The answer, of course, is: no. Drama aside, the team with 72% ball possession should’ve done much more to at least score one goal and take the tie to the extra time. It should be piling up the pressure on the hosts from the moment they’ve conceded the first goal instead of waiting for the final 15 minutes to do so. And, above everything else – it should do much better job at marking Griezmann’s 1-0 header instead of having one player about 5 yards in front of him and another players three yards behind! It was truly a Newcastle United-level moment by Gerard Pique and Dani Alves.

As of Atlético – Diego Simeone might have been compared to José Mourinho in the past but it doesn’t seem valid anymore. While his spiritual predecessor crashed out of Chelsea and the apprentice continues to upset two main Spanish giants – it is safe to say that Los Colchoneros’ manager has surpassed the stardom of his Portuguese colleague. If Mou’s Chelsea and Inter used to twist and squirm under the unbearable Barcelona’s pressure, Simeone’s Atlético have learned to endure it graciously. Hell, Diego has even found the holes in a supposedly superior FCB tactics that everybody else was in awe of. For a defensively-oriented manager, that is a gigantic achievement.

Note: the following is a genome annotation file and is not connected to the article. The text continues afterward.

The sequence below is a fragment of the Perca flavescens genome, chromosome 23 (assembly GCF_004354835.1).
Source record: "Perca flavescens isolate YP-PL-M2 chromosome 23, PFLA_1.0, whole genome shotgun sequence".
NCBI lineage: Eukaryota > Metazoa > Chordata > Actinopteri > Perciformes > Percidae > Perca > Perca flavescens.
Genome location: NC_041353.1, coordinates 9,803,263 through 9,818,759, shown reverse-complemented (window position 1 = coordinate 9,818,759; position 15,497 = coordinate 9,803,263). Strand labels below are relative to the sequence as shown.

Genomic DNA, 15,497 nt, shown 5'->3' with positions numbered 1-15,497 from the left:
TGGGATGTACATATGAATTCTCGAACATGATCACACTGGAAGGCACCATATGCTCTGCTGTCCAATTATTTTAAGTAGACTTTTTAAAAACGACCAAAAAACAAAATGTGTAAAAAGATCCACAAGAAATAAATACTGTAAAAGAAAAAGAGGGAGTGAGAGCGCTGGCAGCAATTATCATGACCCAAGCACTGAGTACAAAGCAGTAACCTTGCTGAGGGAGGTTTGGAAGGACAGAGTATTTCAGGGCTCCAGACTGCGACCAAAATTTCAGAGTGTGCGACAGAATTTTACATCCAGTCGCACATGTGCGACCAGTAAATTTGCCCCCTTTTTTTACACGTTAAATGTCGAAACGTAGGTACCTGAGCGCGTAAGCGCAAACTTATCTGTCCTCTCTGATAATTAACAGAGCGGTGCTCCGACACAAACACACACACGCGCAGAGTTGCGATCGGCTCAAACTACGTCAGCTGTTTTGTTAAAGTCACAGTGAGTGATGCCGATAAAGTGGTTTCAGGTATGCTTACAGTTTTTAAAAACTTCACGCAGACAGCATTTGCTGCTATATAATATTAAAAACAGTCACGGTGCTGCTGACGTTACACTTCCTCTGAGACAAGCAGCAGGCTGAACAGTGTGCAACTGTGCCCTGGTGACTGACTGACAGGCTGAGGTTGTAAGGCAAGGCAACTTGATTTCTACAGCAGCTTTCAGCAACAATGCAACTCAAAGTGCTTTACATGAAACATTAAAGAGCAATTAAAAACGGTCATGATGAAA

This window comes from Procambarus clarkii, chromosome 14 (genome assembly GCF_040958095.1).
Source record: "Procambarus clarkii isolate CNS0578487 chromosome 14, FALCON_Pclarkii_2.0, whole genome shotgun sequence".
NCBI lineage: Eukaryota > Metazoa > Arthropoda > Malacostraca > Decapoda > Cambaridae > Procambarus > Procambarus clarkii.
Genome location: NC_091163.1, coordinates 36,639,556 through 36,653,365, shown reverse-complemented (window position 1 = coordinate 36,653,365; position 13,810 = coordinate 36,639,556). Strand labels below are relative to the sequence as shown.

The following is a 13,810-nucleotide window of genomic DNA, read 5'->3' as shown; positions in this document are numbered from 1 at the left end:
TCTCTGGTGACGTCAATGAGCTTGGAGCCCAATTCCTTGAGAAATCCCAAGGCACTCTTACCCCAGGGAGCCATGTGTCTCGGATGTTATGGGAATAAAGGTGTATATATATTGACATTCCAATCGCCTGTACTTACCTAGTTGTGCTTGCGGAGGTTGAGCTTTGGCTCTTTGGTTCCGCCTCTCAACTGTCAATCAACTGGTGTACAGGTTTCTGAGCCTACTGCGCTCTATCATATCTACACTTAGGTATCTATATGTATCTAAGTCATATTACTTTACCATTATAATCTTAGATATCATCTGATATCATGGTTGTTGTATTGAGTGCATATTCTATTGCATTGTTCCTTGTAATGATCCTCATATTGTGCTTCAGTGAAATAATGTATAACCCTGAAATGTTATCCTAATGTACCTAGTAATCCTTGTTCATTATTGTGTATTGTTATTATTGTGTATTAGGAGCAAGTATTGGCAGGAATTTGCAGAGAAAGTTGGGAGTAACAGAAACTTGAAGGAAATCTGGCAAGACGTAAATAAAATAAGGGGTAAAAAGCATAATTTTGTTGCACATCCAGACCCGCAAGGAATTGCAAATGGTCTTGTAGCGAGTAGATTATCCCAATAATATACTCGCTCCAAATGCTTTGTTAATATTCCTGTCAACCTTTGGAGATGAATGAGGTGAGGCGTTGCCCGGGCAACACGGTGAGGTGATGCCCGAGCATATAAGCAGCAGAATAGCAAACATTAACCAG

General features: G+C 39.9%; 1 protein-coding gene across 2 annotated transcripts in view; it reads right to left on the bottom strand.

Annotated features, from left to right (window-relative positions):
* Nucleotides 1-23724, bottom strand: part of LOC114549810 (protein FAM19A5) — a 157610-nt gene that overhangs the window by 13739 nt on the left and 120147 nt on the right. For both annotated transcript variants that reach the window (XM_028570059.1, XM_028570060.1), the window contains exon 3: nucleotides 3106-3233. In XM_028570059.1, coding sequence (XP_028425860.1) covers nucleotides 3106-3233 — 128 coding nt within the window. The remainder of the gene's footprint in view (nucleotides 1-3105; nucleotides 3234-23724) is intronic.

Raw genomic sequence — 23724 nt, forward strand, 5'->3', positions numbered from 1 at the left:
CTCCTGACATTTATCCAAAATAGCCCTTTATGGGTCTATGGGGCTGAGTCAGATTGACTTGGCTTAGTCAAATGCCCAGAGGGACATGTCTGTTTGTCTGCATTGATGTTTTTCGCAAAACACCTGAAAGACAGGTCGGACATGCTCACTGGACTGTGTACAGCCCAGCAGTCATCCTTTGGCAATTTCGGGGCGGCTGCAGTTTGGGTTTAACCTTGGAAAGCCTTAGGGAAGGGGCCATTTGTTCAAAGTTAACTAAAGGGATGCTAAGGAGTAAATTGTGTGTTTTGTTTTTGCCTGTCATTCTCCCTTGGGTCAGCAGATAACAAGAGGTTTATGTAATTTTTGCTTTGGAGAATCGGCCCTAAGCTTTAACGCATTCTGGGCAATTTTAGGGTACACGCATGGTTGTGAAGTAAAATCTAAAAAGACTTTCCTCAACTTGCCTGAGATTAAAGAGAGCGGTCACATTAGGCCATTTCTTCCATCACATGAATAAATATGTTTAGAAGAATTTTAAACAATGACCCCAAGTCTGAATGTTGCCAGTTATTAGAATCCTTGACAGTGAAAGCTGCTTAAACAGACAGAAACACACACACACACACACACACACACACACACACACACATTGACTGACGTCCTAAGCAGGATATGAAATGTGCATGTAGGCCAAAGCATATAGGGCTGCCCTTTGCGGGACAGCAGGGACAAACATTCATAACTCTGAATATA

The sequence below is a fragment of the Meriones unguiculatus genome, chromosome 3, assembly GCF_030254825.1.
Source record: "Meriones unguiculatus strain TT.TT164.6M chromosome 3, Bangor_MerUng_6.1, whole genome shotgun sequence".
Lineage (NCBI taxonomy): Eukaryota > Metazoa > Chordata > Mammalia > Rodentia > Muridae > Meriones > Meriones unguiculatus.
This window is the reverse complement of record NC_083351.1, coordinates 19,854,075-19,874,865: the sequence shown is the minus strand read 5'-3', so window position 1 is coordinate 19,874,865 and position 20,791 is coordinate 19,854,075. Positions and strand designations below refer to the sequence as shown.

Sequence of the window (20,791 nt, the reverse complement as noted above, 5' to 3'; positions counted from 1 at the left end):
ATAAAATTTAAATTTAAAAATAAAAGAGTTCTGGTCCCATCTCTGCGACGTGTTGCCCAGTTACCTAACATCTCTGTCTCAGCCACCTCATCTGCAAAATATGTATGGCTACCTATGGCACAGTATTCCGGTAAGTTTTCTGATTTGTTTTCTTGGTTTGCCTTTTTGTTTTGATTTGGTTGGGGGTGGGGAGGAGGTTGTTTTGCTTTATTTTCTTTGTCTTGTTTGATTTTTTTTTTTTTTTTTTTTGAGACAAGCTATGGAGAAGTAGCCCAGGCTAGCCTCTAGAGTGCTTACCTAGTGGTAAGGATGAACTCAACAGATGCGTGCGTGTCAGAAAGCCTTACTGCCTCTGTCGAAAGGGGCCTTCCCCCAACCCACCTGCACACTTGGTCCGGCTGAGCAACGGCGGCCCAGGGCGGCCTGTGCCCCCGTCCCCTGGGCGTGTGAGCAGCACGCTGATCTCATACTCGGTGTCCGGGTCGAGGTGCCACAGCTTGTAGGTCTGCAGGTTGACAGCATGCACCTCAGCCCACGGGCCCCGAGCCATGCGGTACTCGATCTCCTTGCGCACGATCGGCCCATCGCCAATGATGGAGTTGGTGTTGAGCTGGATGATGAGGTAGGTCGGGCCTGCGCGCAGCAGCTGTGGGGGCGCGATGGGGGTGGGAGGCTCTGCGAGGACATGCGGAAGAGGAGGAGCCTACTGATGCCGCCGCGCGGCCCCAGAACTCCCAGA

Apart from a hair-rising second half at Camp Nou earlier this month, Simeone must be really happy about how disciplined his players are at keeping the defensive shape. Regardless of what was going on in their defensive third, there was absolutely no panic among his lads and the tactic of aggressively winning the ball back only when it arrives in the dangerous areas not only allowed Rojiblancos to conserve the energy but also disarmed the visitors’ most powerful weapon: the short passes. Without the slightest bit of freedom to run into space or poach on a creative pass, Barcelona were restricted to either long shots or crosses – two elements the team doesn’t really feel that comfortable at.